Lennox Lewis and Mike Tyson have been two of the biggest names on the international boxing scene over the better part of the past two decades. Their 2002 bout – in which Lewis easily held sway for eight rounds before landing the inevitable killer blow – will forever see the two names linked in heavyweight boxing annals.

But that’s probably where the link ends. The boxers may have shared the same weight division, but they were never in the same class.

At 41, Lewis has long since recognised the time was right to get out of the ring, while Tyson’s quest to become increasingly sad and bizarre is continuing strongly. Fresh from holding halfhearted training sessions in a Vegas casino, the rusting Iron Mike is now spruiking “Mike Tyson’s World Tour”.

As reported on Sports Illustrated, the show kicks off in Youngstown, Ohio, on Friday night with the 40-year-old fighting Corey “T-Rex” Sanders over a whole four rounds, maybe. The venue has 6,000 seats, which seems kind of optimistic.

In an effort to whip up the public imagination, Tyson held a press conference where he announced an intention to fight women on the “world tour”, starting with Texas professional Ann Wolfe, who currently has the proud record of 21-1 with 15 KOs.

Tyson swore he was absolutely serious about this, but maybe he should have at least phoned Wolfe’s promoter, Russ Young, who laughed it off, saying: “That’s the first we’ve heard of it. No state would sanction that. She would be outweighed by 60 to 70 pounds. Ann would never entertain the idea.”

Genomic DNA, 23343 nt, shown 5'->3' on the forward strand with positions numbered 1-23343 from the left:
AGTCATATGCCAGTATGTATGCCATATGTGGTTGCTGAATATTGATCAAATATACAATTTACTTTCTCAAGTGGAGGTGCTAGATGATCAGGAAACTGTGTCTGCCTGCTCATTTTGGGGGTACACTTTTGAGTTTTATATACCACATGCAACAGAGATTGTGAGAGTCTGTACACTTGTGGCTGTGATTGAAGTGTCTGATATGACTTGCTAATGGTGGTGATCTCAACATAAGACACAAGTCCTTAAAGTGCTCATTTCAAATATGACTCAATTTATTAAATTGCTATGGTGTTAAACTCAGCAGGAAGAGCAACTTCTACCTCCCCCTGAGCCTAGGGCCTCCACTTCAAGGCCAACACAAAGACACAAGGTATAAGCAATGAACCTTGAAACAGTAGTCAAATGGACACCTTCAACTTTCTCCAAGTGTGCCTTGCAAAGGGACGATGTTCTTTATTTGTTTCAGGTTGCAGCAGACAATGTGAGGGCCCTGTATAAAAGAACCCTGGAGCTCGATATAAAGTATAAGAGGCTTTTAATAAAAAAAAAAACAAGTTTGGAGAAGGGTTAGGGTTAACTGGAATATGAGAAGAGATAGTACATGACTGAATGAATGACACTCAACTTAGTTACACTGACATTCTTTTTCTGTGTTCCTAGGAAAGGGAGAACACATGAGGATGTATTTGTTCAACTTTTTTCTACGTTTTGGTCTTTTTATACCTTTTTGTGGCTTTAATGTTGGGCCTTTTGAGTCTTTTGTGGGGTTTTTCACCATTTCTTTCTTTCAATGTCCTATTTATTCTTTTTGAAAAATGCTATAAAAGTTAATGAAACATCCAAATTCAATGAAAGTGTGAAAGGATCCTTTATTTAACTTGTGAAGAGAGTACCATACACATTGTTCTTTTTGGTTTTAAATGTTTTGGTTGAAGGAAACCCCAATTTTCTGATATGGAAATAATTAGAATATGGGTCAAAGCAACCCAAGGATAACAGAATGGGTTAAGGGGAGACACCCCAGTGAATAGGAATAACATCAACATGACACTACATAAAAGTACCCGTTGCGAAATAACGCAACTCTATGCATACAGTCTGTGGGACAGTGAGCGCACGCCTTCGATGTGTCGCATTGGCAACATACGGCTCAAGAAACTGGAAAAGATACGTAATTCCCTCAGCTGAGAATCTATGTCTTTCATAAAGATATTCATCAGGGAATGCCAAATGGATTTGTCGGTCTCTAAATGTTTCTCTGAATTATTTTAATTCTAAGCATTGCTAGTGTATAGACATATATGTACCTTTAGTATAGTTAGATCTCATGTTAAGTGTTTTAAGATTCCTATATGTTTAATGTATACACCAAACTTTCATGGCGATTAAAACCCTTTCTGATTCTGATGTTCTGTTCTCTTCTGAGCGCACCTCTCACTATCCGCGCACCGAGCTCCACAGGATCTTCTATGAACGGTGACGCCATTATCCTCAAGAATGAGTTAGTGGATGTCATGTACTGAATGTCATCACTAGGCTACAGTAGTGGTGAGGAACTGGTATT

Maybe she should. Tyson has been belted by anybody even vaguely resembling a genuine fighter for several years now (his last loss was to that giant of the sport, Kevin McBride) but should be okay on the first stop of his tour. T-Rex is a former sparring partner and presumably is in on the script.

Tyson claims that the world tour is “for fun” and to raise money for charity. Hmm, so no mention of the massive tax bill that’s been weighing Tyson down for years.

Lewis, meanwhile, jetted into Melbourne this week to spruik the Superfighter Heavyweight Boxing series to be held at Telstra Dome in December. The last man to unify the heavyweight division, Lewis would have been offered massive piles of cash to participate in the event, but he has so far resisted the urge.

“I’ve always believed boxers should know when to hang them up,” Lewis told reporters yesterday. Perhaps he should patch a call to his old sparring partner!

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Peter Fray
Peter Fray
Editor-in-chief of Crikey
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